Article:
• Eventually I traveled to other places outside of Reno and noticed that there were a lot of towns or cities throughout the state that all had a similar mood. A lot of these places used to be something, stopovers on the way west or just towns with a big motel, casino, or restaurant. As I continued to make photographs I noticed the feeling of absence to the imagery. As the project came together I traveled to other spots in Nevada and filled in some gaps. I started making photographs that had a focus and feeling. It has been a fascinating journey of exploration.


There is something quite scary in that series because it is completely empty from humans and life, it looks like a ghost town which is super interesting! What is the purpose?

  • Initially, I did not make a conscious decision to make this work scary or ghostly in any way but I think that my choice of framing and subject matter has created this vibe. I did make the choice not to include people but that also occurs because these are long exposures. I was very much focused on color and mood for this work. Additionally, I wanted to make work that I enjoyed creating.



About your photography gear. What is your favorite photography equipment? If you would have to choose one lens, what would it be and why?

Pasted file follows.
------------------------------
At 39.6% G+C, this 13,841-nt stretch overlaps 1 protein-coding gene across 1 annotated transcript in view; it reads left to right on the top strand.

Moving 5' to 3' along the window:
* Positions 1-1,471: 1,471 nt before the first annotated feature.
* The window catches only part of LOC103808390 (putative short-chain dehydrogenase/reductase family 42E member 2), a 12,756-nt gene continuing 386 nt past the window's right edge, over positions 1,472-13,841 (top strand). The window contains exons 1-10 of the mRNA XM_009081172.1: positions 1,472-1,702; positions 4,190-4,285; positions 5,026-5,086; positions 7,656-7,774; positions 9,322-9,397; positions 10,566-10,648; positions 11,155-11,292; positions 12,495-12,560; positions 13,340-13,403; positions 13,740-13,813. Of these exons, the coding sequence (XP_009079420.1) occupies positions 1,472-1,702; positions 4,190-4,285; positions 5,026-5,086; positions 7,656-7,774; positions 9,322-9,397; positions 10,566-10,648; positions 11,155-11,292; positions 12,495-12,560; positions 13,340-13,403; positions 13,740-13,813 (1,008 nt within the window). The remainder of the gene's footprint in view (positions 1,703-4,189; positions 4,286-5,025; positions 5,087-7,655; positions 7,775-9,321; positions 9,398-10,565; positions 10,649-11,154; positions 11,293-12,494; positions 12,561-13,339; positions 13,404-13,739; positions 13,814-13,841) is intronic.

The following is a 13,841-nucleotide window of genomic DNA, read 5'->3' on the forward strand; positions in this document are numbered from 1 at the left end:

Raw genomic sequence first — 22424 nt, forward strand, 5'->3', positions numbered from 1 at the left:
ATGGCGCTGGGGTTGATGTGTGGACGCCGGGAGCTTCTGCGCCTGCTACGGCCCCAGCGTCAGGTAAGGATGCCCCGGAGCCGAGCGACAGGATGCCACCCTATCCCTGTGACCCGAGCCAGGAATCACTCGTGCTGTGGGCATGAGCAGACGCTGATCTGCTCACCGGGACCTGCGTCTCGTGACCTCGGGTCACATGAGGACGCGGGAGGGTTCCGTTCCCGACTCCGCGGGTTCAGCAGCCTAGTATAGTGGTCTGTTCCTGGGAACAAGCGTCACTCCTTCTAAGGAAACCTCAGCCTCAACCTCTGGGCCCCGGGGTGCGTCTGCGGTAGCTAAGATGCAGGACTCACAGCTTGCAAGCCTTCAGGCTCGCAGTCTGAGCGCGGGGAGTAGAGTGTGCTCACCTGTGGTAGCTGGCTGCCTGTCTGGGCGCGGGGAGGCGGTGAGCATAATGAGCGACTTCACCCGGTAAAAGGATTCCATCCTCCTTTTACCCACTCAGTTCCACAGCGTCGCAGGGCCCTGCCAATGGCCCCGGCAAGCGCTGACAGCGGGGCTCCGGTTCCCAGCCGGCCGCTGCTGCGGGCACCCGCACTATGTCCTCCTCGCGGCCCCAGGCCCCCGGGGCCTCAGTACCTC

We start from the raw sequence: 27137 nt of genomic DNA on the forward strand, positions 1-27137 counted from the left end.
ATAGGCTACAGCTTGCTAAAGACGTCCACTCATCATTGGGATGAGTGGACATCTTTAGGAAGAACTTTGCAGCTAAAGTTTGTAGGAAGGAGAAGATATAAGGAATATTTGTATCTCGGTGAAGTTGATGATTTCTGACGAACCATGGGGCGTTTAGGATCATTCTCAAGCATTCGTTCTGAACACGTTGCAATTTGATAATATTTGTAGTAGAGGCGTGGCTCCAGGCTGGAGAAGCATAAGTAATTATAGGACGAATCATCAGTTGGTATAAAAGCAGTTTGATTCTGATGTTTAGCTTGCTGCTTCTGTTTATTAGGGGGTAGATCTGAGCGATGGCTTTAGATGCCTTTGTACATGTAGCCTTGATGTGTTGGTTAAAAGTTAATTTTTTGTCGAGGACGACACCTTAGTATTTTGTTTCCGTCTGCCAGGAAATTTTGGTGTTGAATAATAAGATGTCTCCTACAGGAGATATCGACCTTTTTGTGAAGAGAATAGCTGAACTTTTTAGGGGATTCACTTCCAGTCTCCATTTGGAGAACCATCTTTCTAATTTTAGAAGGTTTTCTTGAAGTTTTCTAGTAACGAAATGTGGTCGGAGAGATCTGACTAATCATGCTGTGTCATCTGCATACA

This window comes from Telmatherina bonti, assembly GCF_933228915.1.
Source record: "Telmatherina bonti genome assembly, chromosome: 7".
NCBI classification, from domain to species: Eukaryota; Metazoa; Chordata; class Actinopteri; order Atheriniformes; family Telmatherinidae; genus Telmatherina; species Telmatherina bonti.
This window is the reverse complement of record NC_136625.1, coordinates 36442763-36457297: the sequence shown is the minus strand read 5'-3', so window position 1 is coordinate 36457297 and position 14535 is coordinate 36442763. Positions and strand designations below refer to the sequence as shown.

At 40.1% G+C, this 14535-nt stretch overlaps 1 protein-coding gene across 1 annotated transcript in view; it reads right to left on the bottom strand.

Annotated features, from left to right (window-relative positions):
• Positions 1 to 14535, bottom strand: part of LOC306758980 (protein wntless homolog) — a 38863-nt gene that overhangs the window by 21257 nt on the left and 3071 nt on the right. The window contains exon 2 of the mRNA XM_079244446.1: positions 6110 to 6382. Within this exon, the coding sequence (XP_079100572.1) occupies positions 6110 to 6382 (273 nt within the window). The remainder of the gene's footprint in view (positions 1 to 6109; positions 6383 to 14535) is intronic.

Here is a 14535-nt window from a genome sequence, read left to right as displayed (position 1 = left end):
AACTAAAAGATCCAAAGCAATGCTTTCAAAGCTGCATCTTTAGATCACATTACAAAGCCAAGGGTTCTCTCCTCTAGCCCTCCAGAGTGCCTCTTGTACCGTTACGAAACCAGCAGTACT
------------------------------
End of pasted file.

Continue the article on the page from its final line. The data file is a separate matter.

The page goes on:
• This project was photographed with a 4x5 large format view camera with a 150mm Rodenstock lens and color negative sheet film. I have been working with this camera for about 7 years now and it is by far my favorite. The process of making photographs by myself with a large format camera might be the thing that I currently enjoy the most in life. The camera forced me to slow down and appreciate my surroundings.

  • Also working with large format negatives and shooting at night with this project has allowed me to produce work that achieves a color palette that could not be achieved digitally. Not only is the analog process beneficial to the quality of color and the mood of the work but also the size of the negative creates stunning results, as there is very little if any noticeable grain in the photographs. This lack of grain allows me to make big beautiful prints.


Do you have another project for the future (exhibition etc...)

  • I haven’t begun to work on a new project yet. I am always making photographs or working on something photographic but it seems to take time for me to find the next thing. It is also challenging finding the time to get out and focus on making a new project, as I prefer to work outside of my living area. I do have some projects that I would eventually like to make but as of now those will stay in my head. For the time being, I have been making trips to the palm springs/Salton sea area of California. I really find this area fascinating and I enjoy the appearance of the desert land.


To see David Egan's work:

Website